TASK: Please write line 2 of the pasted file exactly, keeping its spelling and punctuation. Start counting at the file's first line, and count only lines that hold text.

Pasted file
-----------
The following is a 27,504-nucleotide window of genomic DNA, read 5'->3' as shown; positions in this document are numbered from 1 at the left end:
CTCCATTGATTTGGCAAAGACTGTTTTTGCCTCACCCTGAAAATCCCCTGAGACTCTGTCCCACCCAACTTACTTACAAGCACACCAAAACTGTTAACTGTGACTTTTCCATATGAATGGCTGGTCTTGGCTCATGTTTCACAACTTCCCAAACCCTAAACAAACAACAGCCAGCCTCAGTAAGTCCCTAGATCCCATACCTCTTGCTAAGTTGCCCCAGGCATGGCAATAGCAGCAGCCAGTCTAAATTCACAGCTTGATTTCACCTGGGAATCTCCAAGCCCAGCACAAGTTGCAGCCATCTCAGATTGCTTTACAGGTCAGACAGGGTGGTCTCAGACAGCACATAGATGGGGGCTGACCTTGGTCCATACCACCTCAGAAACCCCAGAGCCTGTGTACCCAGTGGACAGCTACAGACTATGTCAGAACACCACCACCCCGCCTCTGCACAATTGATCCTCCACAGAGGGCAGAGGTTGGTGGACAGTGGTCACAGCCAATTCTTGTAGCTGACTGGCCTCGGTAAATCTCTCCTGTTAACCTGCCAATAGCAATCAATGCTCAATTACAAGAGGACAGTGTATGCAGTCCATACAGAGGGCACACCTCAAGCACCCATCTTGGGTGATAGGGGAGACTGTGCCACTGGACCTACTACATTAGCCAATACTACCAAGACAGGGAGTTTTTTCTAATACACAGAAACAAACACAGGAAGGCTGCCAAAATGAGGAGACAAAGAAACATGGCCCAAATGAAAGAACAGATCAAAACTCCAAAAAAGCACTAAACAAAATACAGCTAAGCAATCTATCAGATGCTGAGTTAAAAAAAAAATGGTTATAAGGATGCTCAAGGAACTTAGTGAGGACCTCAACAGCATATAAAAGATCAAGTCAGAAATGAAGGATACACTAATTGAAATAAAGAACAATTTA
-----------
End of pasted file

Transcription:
CTCCATTGATTTGGCAAAGACTGTTTTTGCCTCACCCTGAAAATCCCCTGAGACTCTGTCCCACCCAACTTACTTACAAGCACACCAAAACTGTTAACTGTGACTTTTCCATATGAATGGCTGGTCTTGGCTCATGTTTCACAACTTCCCAAACCCTAAACAAACAACAGCCAGCCTCAGTAAGTCCCTAGATCCCATACCTCTTGCTAAGTTGCCCCAGGCATGGCAATAGCAGCAGCCAGTCTAAATTCACAGCTTGATTTCACCTGGGAATCTCCAAGCCCAGCACAAGTTGCAGCCATCTCAGATTGCTTTACAGGTCAGACAGGGTGGTCTCAGACAGCACATAGATGGGGGCTGACCTTGGTCCATACCACCTCAGAAACCCCAGAGCCTGTGTACCCAGTGGACAGCTACAGACTATGTCAGAACACCACCACCCCGCCTCTGCACAATTGATCCTCCACAGAGGGCAGAGGTTGGTGGACAGTGGTCACAGCCAATTCTTGTAGCTGACTGGCCTCGGTAAATCTCTCCTGTTAACCTGCCAATAGCAATCAATGCTCAATTACAAGAGGACAGTGTATGCAGTCCATACAGAGGGCACACCTCAAGCACCCATCTTGGGTGATAGGGGAGACTGTGCCACTGGACCTACTACATTAGCCAATACTACCAAGACAGGGAGTTTTTTCTAATACACAGAAACAAACACAGGAAGGCTGCCAAAATGAGGAGACAAAGAAACATGGCCCAAATGAAAGAACAGATCAAAACTCCAAAAAAGCACTAAACAAAATACAGCTAAGCAATCTATCAGATGCTGAGTTAAAAAAAAAATGGTTATAAGGATGCTCAAGGAACTTAGTGAGGACCTCAACAGCATATAAAAGATCAAGTCAGAAATGAAGGATACACTAATTGAAATAAAGAACAATTTA